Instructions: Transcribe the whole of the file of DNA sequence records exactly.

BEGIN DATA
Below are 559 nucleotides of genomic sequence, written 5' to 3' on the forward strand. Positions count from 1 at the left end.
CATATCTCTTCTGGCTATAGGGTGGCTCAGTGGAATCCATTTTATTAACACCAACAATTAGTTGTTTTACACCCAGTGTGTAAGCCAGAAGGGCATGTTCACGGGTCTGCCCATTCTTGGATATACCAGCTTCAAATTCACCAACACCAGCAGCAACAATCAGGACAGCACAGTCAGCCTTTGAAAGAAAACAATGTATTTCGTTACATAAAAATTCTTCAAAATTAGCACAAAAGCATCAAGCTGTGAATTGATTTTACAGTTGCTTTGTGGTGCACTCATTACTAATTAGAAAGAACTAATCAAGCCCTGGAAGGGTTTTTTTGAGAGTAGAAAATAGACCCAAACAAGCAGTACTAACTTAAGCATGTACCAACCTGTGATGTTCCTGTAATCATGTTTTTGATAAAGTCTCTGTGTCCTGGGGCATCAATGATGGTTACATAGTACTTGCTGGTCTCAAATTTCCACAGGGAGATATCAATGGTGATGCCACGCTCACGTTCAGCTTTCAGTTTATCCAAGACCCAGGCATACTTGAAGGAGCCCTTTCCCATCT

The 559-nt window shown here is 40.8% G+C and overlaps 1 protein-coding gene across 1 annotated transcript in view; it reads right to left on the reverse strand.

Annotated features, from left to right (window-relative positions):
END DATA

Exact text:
Below are 559 nucleotides of genomic sequence, written 5' to 3' on the forward strand. Positions count from 1 at the left end.
CATATCTCTTCTGGCTATAGGGTGGCTCAGTGGAATCCATTTTATTAACACCAACAATTAGTTGTTTTACACCCAGTGTGTAAGCCAGAAGGGCATGTTCACGGGTCTGCCCATTCTTGGATATACCAGCTTCAAATTCACCAACACCAGCAGCAACAATCAGGACAGCACAGTCAGCCTTTGAAAGAAAACAATGTATTTCGTTACATAAAAATTCTTCAAAATTAGCACAAAAGCATCAAGCTGTGAATTGATTTTACAGTTGCTTTGTGGTGCACTCATTACTAATTAGAAAGAACTAATCAAGCCCTGGAAGGGTTTTTTTGAGAGTAGAAAATAGACCCAAACAAGCAGTACTAACTTAAGCATGTACCAACCTGTGATGTTCCTGTAATCATGTTTTTGATAAAGTCTCTGTGTCCTGGGGCATCAATGATGGTTACATAGTACTTGCTGGTCTCAAATTTCCACAGGGAGATATCAATGGTGATGCCACGCTCACGTTCAGCTTTCAGTTTATCCAAGACCCAGGCATACTTGAAGGAGCCCTTTCCCATCT

The 559-nt window shown here is 40.8% G+C and overlaps 1 protein-coding gene across 1 annotated transcript in view; it reads right to left on the reverse strand.

Annotated features, from left to right (window-relative positions):